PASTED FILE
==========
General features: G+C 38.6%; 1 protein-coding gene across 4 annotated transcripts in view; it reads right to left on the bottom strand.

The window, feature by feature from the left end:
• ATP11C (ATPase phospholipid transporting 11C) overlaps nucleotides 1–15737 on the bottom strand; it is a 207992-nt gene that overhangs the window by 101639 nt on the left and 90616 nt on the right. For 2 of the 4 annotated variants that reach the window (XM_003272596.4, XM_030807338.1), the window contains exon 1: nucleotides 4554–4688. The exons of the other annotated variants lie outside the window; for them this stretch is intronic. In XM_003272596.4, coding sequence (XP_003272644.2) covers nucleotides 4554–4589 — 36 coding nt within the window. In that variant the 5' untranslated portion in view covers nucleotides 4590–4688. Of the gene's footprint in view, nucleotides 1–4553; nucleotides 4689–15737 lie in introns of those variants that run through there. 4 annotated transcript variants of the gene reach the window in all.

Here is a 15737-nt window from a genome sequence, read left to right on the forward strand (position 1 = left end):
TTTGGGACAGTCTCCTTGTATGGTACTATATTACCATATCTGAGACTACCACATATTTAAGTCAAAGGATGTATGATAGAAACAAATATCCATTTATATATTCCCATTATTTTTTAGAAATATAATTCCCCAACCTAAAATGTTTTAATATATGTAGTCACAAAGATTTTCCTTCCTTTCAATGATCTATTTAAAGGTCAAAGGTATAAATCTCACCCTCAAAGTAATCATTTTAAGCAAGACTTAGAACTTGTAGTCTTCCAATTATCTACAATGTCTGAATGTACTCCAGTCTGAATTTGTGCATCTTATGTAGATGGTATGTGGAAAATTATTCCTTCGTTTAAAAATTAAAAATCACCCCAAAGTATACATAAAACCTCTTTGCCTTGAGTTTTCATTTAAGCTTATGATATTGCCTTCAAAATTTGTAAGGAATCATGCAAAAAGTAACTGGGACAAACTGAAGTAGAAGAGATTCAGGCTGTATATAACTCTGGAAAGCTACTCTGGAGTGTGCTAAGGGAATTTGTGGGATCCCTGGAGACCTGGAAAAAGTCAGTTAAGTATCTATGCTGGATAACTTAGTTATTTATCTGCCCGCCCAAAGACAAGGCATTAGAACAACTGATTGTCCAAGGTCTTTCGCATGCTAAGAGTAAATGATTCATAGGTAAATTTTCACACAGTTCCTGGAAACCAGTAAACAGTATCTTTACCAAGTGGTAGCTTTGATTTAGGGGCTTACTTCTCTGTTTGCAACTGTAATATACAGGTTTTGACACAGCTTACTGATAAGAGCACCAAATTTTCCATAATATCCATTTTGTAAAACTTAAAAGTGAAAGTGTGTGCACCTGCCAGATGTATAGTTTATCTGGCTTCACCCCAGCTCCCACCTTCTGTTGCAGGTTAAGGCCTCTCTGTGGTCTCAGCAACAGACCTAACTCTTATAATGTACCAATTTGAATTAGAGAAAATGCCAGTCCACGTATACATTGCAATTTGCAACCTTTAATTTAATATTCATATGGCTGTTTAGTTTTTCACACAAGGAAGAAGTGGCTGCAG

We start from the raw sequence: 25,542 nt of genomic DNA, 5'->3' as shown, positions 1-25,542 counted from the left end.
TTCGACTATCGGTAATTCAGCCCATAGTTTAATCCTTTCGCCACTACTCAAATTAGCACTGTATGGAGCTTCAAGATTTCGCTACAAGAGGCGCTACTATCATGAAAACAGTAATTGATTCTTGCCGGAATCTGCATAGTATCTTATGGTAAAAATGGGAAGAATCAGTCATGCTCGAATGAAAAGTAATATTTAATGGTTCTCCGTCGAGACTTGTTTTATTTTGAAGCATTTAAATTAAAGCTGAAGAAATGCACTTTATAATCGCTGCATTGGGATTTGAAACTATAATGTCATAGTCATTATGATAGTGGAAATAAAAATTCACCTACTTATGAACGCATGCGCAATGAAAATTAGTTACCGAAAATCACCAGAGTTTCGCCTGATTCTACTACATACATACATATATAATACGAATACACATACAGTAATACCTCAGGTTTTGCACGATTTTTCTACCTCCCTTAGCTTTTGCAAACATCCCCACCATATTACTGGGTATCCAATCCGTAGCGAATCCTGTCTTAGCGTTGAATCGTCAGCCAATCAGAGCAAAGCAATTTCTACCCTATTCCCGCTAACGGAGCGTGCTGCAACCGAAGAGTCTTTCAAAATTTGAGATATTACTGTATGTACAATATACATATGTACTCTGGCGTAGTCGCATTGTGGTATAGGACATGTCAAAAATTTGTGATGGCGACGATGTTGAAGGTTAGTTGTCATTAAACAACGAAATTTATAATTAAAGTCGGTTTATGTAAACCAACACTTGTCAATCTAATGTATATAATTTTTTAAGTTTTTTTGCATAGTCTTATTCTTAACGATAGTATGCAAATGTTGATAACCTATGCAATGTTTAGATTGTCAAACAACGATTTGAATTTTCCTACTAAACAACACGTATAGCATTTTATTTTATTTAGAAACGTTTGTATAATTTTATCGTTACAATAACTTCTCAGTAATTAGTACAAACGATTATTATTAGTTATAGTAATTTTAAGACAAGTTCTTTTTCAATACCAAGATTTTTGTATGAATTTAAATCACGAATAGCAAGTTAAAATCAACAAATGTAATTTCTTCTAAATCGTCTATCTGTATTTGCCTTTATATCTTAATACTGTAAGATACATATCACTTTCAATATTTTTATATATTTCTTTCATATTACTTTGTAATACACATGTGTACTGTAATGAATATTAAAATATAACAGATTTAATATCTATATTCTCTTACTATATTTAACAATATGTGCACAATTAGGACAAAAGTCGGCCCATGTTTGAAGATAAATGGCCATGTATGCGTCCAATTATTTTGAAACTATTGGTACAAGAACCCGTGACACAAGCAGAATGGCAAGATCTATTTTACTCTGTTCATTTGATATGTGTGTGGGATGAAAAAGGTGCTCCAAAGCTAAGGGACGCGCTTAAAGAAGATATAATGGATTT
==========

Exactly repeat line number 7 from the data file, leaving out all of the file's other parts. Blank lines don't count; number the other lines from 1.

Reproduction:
TTCGACTATCGGTAATTCAGCCCATAGTTTAATCCTTTCGCCACTACTCAAATTAGCACTGTATGGAGCTTCAAGATTTCGCTACAAGAGGCGCTACTATCATGAAAACAGTAATTGATTCTTGCCGGAATCTGCATAGTATCTTATGGTAAAAATGGGAAGAATCAGTCATGCTCGAATGAAAAGTAATATTTAATGGTTCTCCGTCGAGACTTGTTTTATTTTGAAGCATTTAAATTAAAGCTGAAGAAATGCACTTTATAATCGCTGCATTGGGATTTGAAACTATAATGTCATAGTCATTATGATAGTGGAAATAAAAATTCACCTACTTATGAACGCATGCGCAATGAAAATTAGTTACCGAAAATCACCAGAGTTTCGCCTGATTCTACTACATACATACATATATAATACGAATACACATACAGTAATACCTCAGGTTTTGCACGATTTTTCTACCTCCCTTAGCTTTTGCAAACATCCCCACCATATTACTGGGTATCCAATCCGTAGCGAATCCTGTCTTAGCGTTGAATCGTCAGCCAATCAGAGCAAAGCAATTTCTACCCTATTCCCGCTAACGGAGCGTGCTGCAACCGAAGAGTCTTTCAAAATTTGAGATATTACTGTATGTACAATATACATATGTACTCTGGCGTAGTCGCATTGTGGTATAGGACATGTCAAAAATTTGTGATGGCGACGATGTTGAAGGTTAGTTGTCATTAAACAACGAAATTTATAATTAAAGTCGGTTTATGTAAACCAACACTTGTCAATCTAATGTATATAATTTTTTAAGTTTTTTTGCATAGTCTTATTCTTAACGATAGTATGCAAATGTTGATAACCTATGCAATGTTTAGATTGTCAAACAACGATTTGAATTTTCCTACTAAACAACACGTATAGCATTTTATTTTATTTAGAAACGTTTGTATAATTTTATCGTTACAATAACTTCTCAGTAATTAGTACAAACGATTATTATTAGTTATAGTAATTTTAAGACAAGTTCTTTTTCAATACCAAGATTTTTGTATGAATTTAAATCACGAATAGCAAGTTAAAATCAACAAATGTAATTTCTTCTAAATCGTCTATCTGTATTTGCCTTTATATCTTAATACTGTAAGATACATATCACTTTCAATATTTTTATATATTTCTTTCATATTACTTTGTAATACACATGTGTACTGTAATGAATATTAAAATATAACAGATTTAATATCTATATTCTCTTACTATATTTAACAATATGTGCACAATTAGGACAAAAGTCGGCCCATGTTTGAAGATAAATGGCCATGTATGCGTCCAATTATTTTGAAACTATTGGTACAAGAACCCGTGACACAAGCAGAATGGCAAGATCTATTTTACTCTGTTCATTTGATATGTGTGTGGGATGAAAAAGGTGCTCCAAAGCTAAGGGACGCGCTTAAAGAAGATATAATGGATTT